Refugees are people who flee for their lives. Escape from danger and abuse is usually chaotic, sudden, desperate. The Biden administration’s rollout of its new policy for Venezuelan refugees seems oblivious to this refugee reality and risks doing more harm than good.
At the center of the Venezuela plan is a trade-off that would deny the right to seek asylum to Venezuelans who arrive at or irregularly cross the U.S. border and substitute for that a program that will allow up to 24,000 Venezuelans with sponsors in the United States who can support them financially to apply to enter the United States.
To be eligible under the administration’s new program, Venezuelans will need to have the means to fly at their own expense to airports within the United States and to obtain passports, which is complicated and expensive for many Venezuelans. Reuters reported that the cost of a passport in Venezuela is $200, nearly 10 times the country’s monthly minimum wage, and that only 1 percent of Venezuelans who left the country between June and August held a passport.
The inherent biases in this and other such trade-offs are obvious. Refugees who take to treacherous seas on rickety boats or walk through deserts and jungles would certainly fly to their destinations by plane if they could.
The reality of the Venezuelan exodus is that most of those who could afford to fly out to resettle voluntarily abroad did so years ago. Our research at Venezuela’s borders since 2018 shows that those who flee increasingly do so on foot, taking only what they can carry with them. The number of poor Venezuelans trekking the dangerous journey through the Darien Gap, a jungle between Colombia and Panama where they face abuse and violence, has skyrocketed, with almost 108,000 making the crossing between January and September compared with 2,819 in all of 2021.
Announcing the program on Oct. 12, Homeland Security Secretary Alejandro N. Mayorkas said Venezuelans who enter irregularly “will be returned to Mexico.”
He didn’t mention — and appeared to disregard — U.S. law, which recognizes that anyone who arrives in the United States has the right to seek asylum “whether or not at a designated port of arrival” and “irrespective of such alien’s status.”
The impact of this announcement, “effective immediately,” was the summary return to Mexico without examination of their asylum claims of any Venezuelans entering the United States without authorization. Mexico has given no assurances that it will examine their refugee claims or provide asylum to those who fear return to Venezuela. In fact, the 4,050 Venezuelans expelled to Mexico since the implementation of the policy have been given visas valid for only one week and instructed to leave the country.
The right to be protected as a refugee is not contingent on one’s mode of travel or on having proper government-issued documents. Yet the United States has previously attempted to stop asylum seekers from fleeing irregularly and to paper over the denial of that right with what are essentially immigration — not refugee — programs for processing limited numbers of relatively more secure and well-to-do applicants who could afford to wait their turn for inspection and admission.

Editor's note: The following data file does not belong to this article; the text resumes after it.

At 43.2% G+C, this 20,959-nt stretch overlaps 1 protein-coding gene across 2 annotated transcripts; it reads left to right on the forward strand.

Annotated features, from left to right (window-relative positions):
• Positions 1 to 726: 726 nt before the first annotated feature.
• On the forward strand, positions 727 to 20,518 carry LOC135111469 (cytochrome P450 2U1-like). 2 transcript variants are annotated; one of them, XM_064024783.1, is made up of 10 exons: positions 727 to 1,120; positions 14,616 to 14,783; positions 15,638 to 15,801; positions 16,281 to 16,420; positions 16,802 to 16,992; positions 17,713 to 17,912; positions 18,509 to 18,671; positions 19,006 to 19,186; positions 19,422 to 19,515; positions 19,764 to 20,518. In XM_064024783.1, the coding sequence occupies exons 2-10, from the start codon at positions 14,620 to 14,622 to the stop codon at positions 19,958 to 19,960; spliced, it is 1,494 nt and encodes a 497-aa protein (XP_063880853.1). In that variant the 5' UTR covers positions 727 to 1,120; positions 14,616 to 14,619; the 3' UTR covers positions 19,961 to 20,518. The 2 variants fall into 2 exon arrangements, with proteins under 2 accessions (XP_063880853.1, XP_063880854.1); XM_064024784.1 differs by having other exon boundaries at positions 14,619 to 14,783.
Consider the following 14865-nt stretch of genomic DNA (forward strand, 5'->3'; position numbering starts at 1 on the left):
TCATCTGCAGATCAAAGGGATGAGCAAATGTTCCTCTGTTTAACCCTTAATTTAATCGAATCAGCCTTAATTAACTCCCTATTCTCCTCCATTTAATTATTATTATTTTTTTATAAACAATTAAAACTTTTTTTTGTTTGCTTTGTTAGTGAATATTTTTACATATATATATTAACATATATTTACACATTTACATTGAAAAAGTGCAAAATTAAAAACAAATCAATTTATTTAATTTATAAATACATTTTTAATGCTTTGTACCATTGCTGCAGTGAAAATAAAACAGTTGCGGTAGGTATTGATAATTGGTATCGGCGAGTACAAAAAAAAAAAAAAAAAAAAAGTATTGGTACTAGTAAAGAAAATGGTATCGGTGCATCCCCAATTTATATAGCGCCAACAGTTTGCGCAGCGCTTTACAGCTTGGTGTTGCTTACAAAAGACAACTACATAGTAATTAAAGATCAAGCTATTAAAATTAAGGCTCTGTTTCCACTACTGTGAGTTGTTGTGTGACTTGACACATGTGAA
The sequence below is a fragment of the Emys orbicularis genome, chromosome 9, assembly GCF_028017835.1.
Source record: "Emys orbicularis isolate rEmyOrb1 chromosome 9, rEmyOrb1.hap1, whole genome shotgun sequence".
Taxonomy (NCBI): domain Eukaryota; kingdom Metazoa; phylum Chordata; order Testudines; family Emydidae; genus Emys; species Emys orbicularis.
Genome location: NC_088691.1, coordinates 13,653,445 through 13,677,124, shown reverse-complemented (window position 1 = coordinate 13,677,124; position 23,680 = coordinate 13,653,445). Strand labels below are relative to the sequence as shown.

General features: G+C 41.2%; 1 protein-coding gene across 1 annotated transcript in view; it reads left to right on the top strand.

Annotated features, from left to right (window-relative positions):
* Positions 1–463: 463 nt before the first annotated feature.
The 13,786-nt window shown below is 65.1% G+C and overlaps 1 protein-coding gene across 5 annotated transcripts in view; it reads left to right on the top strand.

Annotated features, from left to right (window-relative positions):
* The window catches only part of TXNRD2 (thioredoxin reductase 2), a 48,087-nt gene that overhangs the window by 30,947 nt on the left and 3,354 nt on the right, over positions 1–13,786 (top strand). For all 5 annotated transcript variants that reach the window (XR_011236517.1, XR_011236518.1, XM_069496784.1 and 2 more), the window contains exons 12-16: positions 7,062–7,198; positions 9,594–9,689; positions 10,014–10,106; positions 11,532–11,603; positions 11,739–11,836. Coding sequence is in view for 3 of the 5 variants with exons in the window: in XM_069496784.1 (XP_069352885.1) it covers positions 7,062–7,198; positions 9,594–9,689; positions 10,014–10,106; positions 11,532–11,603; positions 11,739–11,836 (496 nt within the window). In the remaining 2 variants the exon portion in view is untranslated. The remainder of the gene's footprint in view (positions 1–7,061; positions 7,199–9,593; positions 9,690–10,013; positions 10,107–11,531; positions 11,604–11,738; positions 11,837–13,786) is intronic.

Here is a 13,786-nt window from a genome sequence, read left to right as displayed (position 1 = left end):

Such trade-offs between asylum at the border and overseas processing occurred under the Orderly Departure Program in from 1979 to 1999 to stop boat departures of Vietnamese in favor of those who applied for resettlement from within Vietnam; the interdiction and return of Haitians combined with an in-country refugee processing program in the early 1990s; and the Obama administration’s Central American Minors Program, which required children seeking asylum from gangs and other abusers to wait in their Central American home countries to qualify for the program.
Providing safe and orderly overseas avenues to protection is laudable as a supplement to the right to seek asylum at borders, but not as a substitute for that right.
Pages of the U.S. playbook that deny asylum to undocumented survivors who flee irregularly by foot or boat in favor of those who are able to meet exacting criteria and fly with proper documents have been used by Australia for its “Pacific Solution,” which sent irregular maritime arrivals to detention in offshore islands while allowing plane arrivals to proceed with their claims.
Likewise, the European Union’s 2016 deal with Turkey called for the summary return of all asylum seekers arriving on the Greek islands to Turkey, while providing a resettlement option for limited numbers of refugees willing and able to wait in Turkey until their bids to fly to Europe had been approved.
With the Biden administration’s plan in effect, we might as well apply a blowtorch to Emma Lazarus’s welcoming poem at the foot of the Statue of Liberty and chisel in a new message: “Give me your well-rested, your well-to-do, your properly ticketed jet-setters yearning to breathe free.”